When I was 20, I landed a leading role with a community theater group. On opening night, near the close of the second act, I couldn’t find the slit in the drop curtain through which I supposed to emerge, to belt out my final, gut-wrenching number. After what seemed like hours of searching, I stumbled through the black glittering morass and finished the show, though I was convinced the audience was laughing at me. Despite the healthy applause. Despite several great reviews.
For years after, I was haunted by frequent thoughts and even nightmares about 1,200 people snickering at my clumsy entrance on a night when I needed to be perfect. All while getting my first high school teaching job, getting married, and starting a family.
I was a normal young woman in every other respect. Sure, I had my ups and downs and emotional trials. I suffered a bout of depression after miscarrying my first child, but it’s not like I had ever been diagnosed with extreme mental illness like paranoia. Then again, I'd never told my therapist that I routinely chewed on every mistake I’d made as an adult. I thought everyone held onto them to the extent that I did. I was soon to learn that I was consumed with guilt about nearly inconsequential things far longer than was reasonable or constructive—certainly eons longer than men.
“They asked men and women what was the worst professional mistake they'd ever made and how long they dwelled on it,” said Mary Beth, my first and best professional mentor, who hired me when I was 38-years-old. She’d become a senior college administrator at a time when it was a white man’s province, especially in private higher education. She regularly read books for professional development, including one about women competing with men. “Men said they felt bad about their mistakes for three days. Women said they felt intense guilt about their mistakes for three months,” she concluded.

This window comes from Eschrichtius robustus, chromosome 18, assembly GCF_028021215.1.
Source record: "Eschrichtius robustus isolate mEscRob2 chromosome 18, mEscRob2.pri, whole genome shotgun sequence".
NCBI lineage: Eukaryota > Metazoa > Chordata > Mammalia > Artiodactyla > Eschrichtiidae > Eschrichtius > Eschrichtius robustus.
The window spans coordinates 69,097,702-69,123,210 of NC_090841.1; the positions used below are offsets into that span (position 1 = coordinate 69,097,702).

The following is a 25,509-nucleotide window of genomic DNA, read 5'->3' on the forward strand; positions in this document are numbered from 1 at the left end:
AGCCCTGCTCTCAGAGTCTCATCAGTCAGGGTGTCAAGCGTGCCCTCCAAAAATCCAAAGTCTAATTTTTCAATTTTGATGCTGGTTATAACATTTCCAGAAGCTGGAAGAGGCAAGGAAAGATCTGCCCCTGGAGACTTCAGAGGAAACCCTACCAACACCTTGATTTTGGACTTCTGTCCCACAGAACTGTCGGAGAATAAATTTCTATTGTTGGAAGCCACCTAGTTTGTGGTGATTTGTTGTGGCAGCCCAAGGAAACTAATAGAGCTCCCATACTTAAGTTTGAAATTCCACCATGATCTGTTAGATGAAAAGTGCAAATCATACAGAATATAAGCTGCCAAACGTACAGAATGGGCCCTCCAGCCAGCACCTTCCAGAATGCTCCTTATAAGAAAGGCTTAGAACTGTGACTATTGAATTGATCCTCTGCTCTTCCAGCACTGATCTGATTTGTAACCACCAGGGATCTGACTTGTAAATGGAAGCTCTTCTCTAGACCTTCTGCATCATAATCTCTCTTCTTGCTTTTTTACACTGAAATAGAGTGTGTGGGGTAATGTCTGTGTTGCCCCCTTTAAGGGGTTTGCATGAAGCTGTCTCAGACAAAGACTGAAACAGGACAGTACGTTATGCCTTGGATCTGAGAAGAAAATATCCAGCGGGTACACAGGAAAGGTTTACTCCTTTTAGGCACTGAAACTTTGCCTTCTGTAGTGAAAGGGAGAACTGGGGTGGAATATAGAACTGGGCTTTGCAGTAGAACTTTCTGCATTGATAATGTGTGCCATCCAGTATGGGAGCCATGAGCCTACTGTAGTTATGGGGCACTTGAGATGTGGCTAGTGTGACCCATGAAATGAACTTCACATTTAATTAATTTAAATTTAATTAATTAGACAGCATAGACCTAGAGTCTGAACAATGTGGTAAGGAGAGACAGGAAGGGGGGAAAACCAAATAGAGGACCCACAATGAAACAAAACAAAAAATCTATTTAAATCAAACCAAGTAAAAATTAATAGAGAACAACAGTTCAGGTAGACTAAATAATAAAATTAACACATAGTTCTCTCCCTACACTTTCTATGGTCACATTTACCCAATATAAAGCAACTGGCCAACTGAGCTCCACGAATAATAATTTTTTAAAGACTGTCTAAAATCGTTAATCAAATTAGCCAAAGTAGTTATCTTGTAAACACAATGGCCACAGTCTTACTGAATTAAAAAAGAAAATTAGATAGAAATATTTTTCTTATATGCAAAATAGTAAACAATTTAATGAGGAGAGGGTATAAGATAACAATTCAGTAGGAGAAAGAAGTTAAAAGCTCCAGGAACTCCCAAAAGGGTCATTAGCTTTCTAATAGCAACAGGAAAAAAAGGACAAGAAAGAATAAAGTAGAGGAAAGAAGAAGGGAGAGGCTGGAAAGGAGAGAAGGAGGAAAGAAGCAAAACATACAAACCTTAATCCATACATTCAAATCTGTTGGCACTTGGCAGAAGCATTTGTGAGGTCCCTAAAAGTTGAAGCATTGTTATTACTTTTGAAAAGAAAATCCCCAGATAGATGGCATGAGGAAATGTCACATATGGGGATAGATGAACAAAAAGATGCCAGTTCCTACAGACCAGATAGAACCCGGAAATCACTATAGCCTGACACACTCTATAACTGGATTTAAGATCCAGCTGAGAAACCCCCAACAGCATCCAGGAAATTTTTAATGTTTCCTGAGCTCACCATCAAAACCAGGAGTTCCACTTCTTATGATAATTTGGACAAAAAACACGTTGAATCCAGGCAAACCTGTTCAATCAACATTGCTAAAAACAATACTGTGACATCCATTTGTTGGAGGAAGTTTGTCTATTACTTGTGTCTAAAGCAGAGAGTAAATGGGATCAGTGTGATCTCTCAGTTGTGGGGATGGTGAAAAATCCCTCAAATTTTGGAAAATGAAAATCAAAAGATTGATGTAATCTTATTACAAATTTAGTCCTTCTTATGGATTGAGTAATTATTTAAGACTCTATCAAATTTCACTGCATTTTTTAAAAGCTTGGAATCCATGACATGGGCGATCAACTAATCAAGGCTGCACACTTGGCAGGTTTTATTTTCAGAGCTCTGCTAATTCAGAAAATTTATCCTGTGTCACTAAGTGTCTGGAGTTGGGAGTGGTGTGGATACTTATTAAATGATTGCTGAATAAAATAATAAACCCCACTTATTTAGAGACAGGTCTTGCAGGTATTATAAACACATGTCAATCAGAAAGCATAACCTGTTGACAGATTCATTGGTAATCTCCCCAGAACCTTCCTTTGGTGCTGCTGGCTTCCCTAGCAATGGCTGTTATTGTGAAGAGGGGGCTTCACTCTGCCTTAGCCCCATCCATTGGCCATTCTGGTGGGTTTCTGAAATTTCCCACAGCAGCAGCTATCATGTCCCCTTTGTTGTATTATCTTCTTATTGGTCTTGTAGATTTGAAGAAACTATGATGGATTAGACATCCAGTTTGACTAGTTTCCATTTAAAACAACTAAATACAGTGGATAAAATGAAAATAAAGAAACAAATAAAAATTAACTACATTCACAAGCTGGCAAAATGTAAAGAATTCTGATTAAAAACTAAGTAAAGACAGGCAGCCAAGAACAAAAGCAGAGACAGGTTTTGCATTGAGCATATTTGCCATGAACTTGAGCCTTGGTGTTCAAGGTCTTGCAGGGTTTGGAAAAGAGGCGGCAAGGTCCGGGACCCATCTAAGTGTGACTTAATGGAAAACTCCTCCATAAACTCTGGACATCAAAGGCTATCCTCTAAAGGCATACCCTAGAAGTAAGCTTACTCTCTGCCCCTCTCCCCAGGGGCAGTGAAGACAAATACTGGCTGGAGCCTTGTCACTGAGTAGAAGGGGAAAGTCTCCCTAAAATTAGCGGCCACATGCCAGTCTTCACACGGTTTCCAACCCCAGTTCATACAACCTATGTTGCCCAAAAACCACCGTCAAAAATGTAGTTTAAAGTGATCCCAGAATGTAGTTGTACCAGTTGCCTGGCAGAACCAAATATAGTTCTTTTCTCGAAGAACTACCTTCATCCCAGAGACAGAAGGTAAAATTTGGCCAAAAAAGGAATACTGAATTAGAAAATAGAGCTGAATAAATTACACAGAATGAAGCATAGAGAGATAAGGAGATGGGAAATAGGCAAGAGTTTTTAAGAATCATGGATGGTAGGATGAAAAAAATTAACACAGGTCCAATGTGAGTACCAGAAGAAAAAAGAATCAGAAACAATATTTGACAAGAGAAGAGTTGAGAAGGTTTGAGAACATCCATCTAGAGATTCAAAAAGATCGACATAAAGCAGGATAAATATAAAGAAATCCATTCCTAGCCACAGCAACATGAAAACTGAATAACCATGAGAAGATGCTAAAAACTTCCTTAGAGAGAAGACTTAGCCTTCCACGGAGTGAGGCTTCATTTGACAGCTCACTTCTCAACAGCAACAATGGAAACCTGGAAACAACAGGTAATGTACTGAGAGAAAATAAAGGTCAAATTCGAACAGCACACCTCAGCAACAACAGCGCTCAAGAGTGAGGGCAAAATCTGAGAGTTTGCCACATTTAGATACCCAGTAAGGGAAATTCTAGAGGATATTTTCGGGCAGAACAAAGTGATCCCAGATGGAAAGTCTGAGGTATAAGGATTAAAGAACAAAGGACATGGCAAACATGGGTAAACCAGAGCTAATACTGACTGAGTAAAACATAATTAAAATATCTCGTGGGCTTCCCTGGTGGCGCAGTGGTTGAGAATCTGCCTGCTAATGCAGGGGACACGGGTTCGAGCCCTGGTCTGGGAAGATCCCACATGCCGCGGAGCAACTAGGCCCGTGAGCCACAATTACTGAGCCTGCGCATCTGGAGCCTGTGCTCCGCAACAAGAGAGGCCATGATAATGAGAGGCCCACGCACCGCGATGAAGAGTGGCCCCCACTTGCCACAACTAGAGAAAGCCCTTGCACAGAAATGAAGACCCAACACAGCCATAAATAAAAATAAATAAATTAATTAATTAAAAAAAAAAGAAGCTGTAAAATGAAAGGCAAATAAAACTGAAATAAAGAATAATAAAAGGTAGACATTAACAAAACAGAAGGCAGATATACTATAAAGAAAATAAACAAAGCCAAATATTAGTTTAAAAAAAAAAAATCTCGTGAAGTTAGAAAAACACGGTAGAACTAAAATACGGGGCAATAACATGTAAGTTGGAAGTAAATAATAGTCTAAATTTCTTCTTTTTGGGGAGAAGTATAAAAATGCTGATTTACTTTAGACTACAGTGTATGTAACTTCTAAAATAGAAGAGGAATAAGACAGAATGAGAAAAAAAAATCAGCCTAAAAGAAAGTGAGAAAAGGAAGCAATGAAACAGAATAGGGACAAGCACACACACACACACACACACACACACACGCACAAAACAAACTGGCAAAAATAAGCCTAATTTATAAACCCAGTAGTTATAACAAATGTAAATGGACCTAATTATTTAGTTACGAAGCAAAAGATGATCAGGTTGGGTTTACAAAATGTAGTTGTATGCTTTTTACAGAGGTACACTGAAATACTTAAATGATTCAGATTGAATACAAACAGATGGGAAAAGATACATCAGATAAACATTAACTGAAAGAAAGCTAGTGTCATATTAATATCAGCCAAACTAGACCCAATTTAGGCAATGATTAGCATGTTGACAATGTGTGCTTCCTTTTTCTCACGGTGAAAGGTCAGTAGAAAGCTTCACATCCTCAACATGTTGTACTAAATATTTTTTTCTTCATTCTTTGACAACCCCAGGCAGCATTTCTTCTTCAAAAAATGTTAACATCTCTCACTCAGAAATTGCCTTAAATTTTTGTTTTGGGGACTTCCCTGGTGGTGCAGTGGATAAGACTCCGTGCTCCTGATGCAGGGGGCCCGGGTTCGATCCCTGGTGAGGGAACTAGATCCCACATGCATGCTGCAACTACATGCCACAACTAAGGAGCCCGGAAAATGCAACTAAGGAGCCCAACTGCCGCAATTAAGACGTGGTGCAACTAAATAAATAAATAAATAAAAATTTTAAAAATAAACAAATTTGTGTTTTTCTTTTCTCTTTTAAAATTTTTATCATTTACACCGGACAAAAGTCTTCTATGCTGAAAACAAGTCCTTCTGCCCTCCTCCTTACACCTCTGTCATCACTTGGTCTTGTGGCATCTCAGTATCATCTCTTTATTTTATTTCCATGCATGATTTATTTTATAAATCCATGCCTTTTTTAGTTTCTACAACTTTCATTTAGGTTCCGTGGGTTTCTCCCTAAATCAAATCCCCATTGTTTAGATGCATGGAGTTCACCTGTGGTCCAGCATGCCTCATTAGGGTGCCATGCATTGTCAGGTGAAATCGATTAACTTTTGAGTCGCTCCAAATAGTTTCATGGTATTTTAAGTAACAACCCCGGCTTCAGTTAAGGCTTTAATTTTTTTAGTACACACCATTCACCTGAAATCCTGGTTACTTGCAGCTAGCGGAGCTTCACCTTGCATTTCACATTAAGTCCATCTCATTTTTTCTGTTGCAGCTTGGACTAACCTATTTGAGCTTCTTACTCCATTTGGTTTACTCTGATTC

Men didn’t feel equally guilty as women for as long as women? This was a revelation to me. In fact, the news was so hard for me to process, it took nearly twenty more years to assimilate it.
But I get it now. I have tangible proof that holding onto your mistakes interferes with your ability to do your next task at work, even in life—thanks to about 50 little lavender, hot pink, and neon green trains.
About two years ago, feeling blindsided by menopausal mental fog, I subscribed to an online brain game service and started cognitive workouts regularly. One of their newer games called “Train of Thought” intrigued me, partly because I’d become a daily commuter on Amtrak and because I became really good at "Train," quickly maxing out at Level 14.
The way the game works is that I have to switch tracks so that a certain color train enters the station with the matching color. The better I do, the faster the trains come at me, and the higher the level I obtain. However, if I make a mistake with one train, I need to forget about it instantaneously to send the next train into the correct color-coded station or I’ll compound the situation and wind up with a string of misses and a crummy score.
Every day I ride Amtrak with a smart young woman who betters me in many ways. At age 30, she is fitter, faster, more athletic, and more tech- and social media savvy than me. I shared “Train of Thought” with her and, because she outshines me frequently, she thought she could whoop my ass at this game, too.
Within a couple of tries, I expected that she’d beat my top score—sending 46 out 50 trains to the right stations. After playing a few times, she gave up on the game because she couldn’t beat me.
“Please don’t think about the trains you messed up. Just concentrate on getting the next train right. Keep trying. Don't give up,” I coached, to no avail.
That may be a lesson she’ll have to learn over time like I did, though I’m hopeful it won’t take her decades like it did me. I care about her and want her to reach her potential and realize all the wonderful things she is capable of.
I have a 26-year-old daughter, a college graduate now living on her own. Like my commuting friend and how many other talented young women, she can become consumed with what she did wrong rather than celebrating and building on what she did right.
Dwelling on your mistakes is a personally and professionally crippling habit of mind. It may take therapy, a book, or even an online brain game to help women and men learn that life lesson, but it’s one we need to learn, one that I learned at 56-years-young, and one that can never be learned too late.